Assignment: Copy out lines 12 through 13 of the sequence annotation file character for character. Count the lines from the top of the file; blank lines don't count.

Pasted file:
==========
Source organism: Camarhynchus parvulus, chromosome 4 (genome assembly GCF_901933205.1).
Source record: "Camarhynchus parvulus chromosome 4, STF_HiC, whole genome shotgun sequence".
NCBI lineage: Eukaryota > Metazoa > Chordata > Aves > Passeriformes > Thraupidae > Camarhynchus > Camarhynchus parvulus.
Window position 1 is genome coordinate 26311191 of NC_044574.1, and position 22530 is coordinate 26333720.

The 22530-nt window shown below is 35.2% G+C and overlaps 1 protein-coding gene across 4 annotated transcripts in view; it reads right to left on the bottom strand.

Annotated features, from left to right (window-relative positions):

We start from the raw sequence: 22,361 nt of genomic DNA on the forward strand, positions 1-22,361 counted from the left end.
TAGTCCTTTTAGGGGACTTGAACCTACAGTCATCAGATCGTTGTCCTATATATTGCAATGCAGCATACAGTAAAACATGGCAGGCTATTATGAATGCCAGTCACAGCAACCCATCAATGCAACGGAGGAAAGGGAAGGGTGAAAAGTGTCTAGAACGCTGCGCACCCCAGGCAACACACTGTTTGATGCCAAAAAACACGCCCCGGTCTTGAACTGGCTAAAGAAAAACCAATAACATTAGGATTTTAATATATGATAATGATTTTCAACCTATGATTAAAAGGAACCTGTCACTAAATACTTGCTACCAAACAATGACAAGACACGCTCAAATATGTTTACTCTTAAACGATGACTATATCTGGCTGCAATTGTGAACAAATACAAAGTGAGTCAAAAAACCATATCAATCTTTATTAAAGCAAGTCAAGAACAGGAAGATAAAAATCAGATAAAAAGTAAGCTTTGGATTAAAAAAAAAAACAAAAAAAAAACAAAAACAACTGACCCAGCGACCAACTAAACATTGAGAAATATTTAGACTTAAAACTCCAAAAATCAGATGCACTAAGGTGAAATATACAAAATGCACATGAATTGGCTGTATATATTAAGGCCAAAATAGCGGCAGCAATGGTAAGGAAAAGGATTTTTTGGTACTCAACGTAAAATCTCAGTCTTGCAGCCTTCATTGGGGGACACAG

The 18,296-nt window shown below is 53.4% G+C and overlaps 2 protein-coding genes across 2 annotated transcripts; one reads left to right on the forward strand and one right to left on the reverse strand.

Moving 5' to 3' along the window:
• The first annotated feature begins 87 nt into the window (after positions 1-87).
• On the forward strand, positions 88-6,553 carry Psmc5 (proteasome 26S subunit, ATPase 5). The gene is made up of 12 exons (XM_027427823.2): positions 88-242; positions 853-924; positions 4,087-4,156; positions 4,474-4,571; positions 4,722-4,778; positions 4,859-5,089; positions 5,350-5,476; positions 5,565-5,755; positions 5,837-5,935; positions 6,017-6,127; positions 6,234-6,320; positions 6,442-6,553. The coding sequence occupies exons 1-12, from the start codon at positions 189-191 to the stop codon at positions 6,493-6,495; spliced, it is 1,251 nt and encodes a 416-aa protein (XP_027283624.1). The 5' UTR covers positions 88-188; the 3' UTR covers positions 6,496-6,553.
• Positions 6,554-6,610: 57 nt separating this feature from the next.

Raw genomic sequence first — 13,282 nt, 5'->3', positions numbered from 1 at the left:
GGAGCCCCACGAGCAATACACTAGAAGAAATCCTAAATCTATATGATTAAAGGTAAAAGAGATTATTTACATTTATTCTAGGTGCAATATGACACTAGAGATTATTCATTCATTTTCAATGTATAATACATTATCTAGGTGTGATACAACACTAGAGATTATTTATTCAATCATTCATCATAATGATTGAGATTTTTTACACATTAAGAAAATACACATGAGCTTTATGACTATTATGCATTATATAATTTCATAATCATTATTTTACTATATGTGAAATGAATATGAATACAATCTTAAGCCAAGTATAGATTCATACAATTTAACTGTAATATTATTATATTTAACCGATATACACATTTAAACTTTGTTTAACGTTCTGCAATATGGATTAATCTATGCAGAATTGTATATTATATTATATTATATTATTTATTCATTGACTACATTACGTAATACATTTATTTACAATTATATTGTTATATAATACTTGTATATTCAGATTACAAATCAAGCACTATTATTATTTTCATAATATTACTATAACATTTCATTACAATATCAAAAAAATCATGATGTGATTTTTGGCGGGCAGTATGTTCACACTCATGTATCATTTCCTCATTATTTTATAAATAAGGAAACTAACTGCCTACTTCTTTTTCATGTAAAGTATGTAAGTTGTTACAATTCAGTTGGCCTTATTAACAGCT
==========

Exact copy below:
• On the forward strand, positions 88-6,553 carry Psmc5 (proteasome 26S subunit, ATPase 5). The gene is made up of 12 exons (XM_027427823.2): positions 88-242; positions 853-924; positions 4,087-4,156; positions 4,474-4,571; positions 4,722-4,778; positions 4,859-5,089; positions 5,350-5,476; positions 5,565-5,755; positions 5,837-5,935; positions 6,017-6,127; positions 6,234-6,320; positions 6,442-6,553. The coding sequence occupies exons 1-12, from the start codon at positions 189-191 to the stop codon at positions 6,493-6,495; spliced, it is 1,251 nt and encodes a 416-aa protein (XP_027283624.1). The 5' UTR covers positions 88-188; the 3' UTR covers positions 6,496-6,553.
• Positions 6,554-6,610: 57 nt separating this feature from the next.